Part 2, where-in he states, "In my ideal world,
every student would be required to master each
lesson completely before being allowed to move
on to the next, and would be able to cast a long
line without hauling before being allowed to haul.
But that is simply unrealistic."
Unrealistic or not, I wanted Aubrey and I to
try and adhere to that ideal as much as possible.
Then I realized that we have no one to tell us
whether any lesson is actually "mastered," and
that we are allowed to move on. So we simply
moved on when I felt like we could adequately
perform the required task, even though I highly
doubt you would have considered any of them
After reading the first lesson it became clear
to me that lawn casting wasn't going to cut it.
(The learning not the lawn.) So one bright
morning Aubrey and I walked to a community pond
about two blocks from our home, to see if George's
first lesson was worth anything. Before I go any
further, let me say, I have never executed a roll
cast, (which is Lesson 1) and prior to this Aubrey
had never been near water with a fly rod in her hand.
Part 2's narrative takes you step by step
through the motion and mechanics of each
lesson, and is probably about as clear as
any author could make it. Again it is
written in simple language, and the reader
is able to follow the process in a linear,
chronological order. In other words, the
reader is told, first you do this, then you
do this, and so on. Even Aubrey was able to
understand much of the narrative's directions.
But the addition of pictures and illustrations
provided necessary visual information for us
to truly understand what we were supposed to
be able to do, how to do it, and the expected
end result. We both found the pictures and
illustrations to be invaluable to our
understanding of the text.
On our first lesson, I wanted to see if Aubrey
could accomplish the task before us, solely on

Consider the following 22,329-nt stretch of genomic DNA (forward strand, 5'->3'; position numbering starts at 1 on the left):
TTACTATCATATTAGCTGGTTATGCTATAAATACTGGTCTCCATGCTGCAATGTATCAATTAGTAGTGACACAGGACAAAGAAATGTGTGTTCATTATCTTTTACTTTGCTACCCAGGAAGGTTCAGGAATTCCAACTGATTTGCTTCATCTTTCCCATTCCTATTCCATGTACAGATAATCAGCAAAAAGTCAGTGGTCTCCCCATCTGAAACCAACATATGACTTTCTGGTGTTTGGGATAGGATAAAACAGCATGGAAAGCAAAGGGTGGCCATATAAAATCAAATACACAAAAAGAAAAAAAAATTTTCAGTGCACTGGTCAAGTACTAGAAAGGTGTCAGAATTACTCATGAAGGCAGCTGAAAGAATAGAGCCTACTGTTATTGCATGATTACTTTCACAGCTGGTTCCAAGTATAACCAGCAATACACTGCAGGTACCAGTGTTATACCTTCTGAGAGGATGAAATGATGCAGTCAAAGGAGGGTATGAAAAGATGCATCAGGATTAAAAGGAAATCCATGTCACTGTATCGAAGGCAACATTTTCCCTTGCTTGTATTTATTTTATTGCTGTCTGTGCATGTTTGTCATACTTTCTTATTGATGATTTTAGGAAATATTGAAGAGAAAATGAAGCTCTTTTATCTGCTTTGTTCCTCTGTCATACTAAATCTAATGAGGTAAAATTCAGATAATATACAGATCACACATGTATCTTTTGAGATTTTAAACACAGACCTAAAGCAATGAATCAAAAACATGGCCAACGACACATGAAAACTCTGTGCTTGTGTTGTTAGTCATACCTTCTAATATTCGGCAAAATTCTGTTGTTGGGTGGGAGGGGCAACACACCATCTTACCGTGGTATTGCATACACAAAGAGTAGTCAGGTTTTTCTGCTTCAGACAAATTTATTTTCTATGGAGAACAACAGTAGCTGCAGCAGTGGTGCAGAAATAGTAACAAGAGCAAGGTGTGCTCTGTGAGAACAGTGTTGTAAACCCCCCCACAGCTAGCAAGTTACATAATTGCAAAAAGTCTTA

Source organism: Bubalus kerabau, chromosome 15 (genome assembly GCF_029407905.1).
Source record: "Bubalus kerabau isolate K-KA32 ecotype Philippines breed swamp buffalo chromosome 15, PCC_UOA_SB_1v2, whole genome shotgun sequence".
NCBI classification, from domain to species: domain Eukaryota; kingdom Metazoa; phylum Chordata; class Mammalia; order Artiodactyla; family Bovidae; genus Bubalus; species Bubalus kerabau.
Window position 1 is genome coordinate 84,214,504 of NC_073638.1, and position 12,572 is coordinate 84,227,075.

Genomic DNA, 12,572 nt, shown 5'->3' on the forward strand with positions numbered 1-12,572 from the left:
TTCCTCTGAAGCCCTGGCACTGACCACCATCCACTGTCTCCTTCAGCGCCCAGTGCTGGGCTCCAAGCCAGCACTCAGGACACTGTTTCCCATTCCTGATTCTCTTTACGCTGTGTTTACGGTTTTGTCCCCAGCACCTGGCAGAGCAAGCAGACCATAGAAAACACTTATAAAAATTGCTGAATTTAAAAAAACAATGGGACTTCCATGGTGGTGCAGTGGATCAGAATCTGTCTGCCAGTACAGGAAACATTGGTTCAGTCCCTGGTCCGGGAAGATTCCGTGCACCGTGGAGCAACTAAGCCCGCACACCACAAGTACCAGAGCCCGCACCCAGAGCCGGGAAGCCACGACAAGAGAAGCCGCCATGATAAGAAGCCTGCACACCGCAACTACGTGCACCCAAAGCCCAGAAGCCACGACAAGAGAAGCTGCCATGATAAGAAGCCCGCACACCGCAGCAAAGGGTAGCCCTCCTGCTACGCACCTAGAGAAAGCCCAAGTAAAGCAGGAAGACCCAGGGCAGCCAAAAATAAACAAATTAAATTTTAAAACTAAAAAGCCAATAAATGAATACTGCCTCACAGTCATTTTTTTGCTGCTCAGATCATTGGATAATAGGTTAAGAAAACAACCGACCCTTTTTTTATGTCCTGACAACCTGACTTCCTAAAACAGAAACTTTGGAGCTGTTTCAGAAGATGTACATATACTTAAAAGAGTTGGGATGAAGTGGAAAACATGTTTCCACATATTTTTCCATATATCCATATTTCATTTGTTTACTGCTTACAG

the instruction contained in the book and not
by mimicking me. My plan was to provide her
with the information I had learned from the book,
and then let her execute it. So when we got to
the pond, my rod wasn't even lined up. Aubrey
listened to the information I gave her, (much of
which I read right out of the book) asked a few
clarifying questions, peeked at a picture or two,
and then gave it a try. It wasn't perfect. In
fact, it wasn't even a cast. But after a small
change here and a correction there...well, my rod
couldn't get lined up quick enough. I had to see
if I could do it too. We spent about half an hour
or so then, and at least that much time each of the
next few days practicing our newfound roll casting
skill. If we spent more time than that in a single
session, we seemed to digress, especially Aubrey.
Her arm muscles just wouldn't last any longer. We
found that repeated short practice sessions were
much more productive than longer ones, both for her
and I. They were also more fun. In our down time,
I read the next lesson with great excitement and
anticipation for what was still to come.
Each successive lesson in the book builds to one
extent or another on the preceding one, with the
author pointing out that the first two lessons
are the most important. He claims that "Anyone
who has truly mastered the roll cast and the
pick-up-and-lay-down cast can do virtually anything
with a fly rod." So that is really what Aubrey and
I set out to do, and we came back to these two
lessons repeatedly. I don't know about being
able to "do virtually anything with a fly rod,"
but they certainly provided a foundation for all
of the other skills we learned.
The book is written and edited well, simple to
follow, and has enough pictures and illustrations
to clarify things that are easier seen than told.
Each lesson is thorough enough to not leave the
reader wondering, but brief enough to allow the
reader to get out and apply what's been read,
without losing interest in reading more or getting
confused. The skills taught have a logical
progression, and the reader can easily gauge
their progress as they move through the book.
The book is short enough to read in a single
night or two. But like the author, I would
recommend reading a lesson at a time, and really
applying it before moving on to the next one.
In our experience, review, especially of the